a technique writers use to provide clues or hints as to what is going to happen later in the story. It creates a sense of warning or expectancy.
wellerism / Tom Swifties
A type of pun expressing a comparison comprising a usually well-known quotation followed by a humorous ans often silly clever remark.
context (as it refers to vocabulary)
the words that are used with a certain word or phrase that help to explain its meaning
Context (as it refers to story)
the situation in which something happens; the group of conditions (interrelated) that exist where and when something happens.
in context
a word or phrase is in context when it is read in the sentence, paragraph, or passage in which it waas written
out of context
a word of phrase is out of context when it is read by itself.
a comparison made by calling one item another item.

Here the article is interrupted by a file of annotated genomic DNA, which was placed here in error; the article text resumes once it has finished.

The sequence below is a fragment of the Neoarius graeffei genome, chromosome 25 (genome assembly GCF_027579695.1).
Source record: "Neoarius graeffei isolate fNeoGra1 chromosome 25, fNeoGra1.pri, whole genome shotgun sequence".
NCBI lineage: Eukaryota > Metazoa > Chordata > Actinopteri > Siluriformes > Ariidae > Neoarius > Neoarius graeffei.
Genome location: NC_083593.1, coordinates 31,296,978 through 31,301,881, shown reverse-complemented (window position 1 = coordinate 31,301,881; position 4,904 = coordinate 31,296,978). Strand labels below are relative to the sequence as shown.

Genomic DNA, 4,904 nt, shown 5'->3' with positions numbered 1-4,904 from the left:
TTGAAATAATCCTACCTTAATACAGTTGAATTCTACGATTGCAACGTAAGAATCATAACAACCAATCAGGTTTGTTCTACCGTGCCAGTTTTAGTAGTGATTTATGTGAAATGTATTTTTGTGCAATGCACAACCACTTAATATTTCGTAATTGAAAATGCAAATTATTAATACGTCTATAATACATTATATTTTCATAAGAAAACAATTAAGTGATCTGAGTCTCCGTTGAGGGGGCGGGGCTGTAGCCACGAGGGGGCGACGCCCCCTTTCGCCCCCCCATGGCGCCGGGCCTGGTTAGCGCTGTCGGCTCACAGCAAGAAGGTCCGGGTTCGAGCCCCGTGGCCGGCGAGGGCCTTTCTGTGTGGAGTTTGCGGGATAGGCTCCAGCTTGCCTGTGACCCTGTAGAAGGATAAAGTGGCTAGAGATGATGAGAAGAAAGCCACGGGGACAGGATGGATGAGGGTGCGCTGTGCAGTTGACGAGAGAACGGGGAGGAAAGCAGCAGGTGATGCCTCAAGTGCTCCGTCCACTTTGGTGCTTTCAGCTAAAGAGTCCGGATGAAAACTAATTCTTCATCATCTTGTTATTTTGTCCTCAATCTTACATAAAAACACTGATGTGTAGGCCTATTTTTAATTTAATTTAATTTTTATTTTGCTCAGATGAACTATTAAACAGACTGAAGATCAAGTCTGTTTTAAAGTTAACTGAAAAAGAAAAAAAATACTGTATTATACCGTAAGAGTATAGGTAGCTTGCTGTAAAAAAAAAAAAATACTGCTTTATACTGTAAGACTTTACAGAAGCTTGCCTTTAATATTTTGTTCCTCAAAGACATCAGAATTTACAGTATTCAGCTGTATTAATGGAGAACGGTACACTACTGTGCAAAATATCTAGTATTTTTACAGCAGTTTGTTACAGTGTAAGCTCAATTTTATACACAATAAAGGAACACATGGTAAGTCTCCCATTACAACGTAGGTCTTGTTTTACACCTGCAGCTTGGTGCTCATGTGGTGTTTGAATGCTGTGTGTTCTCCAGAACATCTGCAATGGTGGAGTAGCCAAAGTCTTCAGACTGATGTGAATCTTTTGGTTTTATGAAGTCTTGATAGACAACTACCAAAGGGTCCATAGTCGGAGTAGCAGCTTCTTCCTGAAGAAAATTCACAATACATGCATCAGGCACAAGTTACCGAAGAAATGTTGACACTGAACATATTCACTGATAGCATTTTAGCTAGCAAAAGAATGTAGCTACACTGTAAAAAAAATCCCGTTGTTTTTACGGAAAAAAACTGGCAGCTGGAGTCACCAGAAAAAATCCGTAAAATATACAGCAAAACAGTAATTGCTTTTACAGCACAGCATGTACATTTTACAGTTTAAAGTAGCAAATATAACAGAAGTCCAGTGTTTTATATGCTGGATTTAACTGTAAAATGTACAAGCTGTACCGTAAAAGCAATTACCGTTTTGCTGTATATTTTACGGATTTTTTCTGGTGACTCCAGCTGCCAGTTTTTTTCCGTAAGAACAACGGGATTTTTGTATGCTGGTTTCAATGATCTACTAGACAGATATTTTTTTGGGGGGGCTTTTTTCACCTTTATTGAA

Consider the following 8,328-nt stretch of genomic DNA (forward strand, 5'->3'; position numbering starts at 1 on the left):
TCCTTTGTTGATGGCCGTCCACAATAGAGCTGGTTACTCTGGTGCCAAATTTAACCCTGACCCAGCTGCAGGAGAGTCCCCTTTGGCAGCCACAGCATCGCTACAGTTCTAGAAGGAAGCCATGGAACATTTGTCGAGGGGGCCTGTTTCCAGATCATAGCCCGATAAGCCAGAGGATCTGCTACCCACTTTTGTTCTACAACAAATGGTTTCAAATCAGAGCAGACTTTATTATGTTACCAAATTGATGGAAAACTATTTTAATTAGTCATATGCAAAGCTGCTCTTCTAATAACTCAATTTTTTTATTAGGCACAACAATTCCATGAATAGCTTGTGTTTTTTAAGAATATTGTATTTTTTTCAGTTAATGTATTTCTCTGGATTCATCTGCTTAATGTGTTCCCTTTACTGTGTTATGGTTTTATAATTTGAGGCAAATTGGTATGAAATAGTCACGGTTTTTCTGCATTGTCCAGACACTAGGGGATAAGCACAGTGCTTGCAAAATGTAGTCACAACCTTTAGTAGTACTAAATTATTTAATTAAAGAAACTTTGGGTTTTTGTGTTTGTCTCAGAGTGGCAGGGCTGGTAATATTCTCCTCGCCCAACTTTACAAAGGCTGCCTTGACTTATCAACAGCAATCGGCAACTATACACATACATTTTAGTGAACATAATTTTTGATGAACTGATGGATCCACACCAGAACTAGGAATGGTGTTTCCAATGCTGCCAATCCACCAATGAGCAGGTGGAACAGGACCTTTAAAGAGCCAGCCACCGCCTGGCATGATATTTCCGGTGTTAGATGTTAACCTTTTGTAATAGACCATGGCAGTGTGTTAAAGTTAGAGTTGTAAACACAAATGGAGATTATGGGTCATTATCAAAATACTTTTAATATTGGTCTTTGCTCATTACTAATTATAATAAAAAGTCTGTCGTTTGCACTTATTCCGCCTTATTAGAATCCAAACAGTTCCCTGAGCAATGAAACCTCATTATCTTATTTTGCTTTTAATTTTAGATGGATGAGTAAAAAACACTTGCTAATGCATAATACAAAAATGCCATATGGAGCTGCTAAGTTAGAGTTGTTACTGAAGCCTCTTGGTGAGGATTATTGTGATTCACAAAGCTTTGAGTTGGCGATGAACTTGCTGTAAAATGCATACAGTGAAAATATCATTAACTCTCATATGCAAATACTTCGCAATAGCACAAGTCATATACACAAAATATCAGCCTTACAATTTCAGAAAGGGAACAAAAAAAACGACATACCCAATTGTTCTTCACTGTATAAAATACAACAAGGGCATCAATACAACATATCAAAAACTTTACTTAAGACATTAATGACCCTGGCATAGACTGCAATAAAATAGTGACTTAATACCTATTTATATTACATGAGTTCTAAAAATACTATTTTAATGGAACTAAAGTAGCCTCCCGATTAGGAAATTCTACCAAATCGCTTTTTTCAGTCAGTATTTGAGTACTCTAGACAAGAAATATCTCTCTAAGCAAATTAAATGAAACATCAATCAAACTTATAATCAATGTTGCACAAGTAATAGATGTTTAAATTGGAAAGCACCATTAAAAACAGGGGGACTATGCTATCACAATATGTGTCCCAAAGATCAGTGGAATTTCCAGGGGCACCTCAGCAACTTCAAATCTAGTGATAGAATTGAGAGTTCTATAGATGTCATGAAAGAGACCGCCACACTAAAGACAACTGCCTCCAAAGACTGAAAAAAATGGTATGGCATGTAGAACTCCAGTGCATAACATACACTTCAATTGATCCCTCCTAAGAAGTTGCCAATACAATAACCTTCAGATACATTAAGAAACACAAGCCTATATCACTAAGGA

comic relief
a humorous scene, incident, or speech that is included in a drama to provide a change or relief from the more weighty, serious, or sad elements..
intended consequence
an intended result that occurs due to a deliberate action
unintended consequence
an unforeseen result that occurs due to a specific action.
a category or literary composition characterized by a particular style, form, or content. The major category into which a literary work fits.
historical fiction
interesting stories with an accurate description of how people lived at a particular time.
a long story, written in prose or poetry, that tells the adventures of one or more great heroes. It usually expresses the beliefs of an entire age or culture.
a traditional or legendary story concerning a hero or event, especially one that is concerned with deities. Intended to explain the existence of a natural phenomenon, to teach the culture about values or social order, or for entertainment- oral tradition.
Deities, demigods, heroes
Three types of character in myths
in mythology a character having the rank or essential nature of a god or goddess, a supreme immortal being.
a person / character in mythology who is part god and part human and has some of the powers of a god.
Hero / Heroine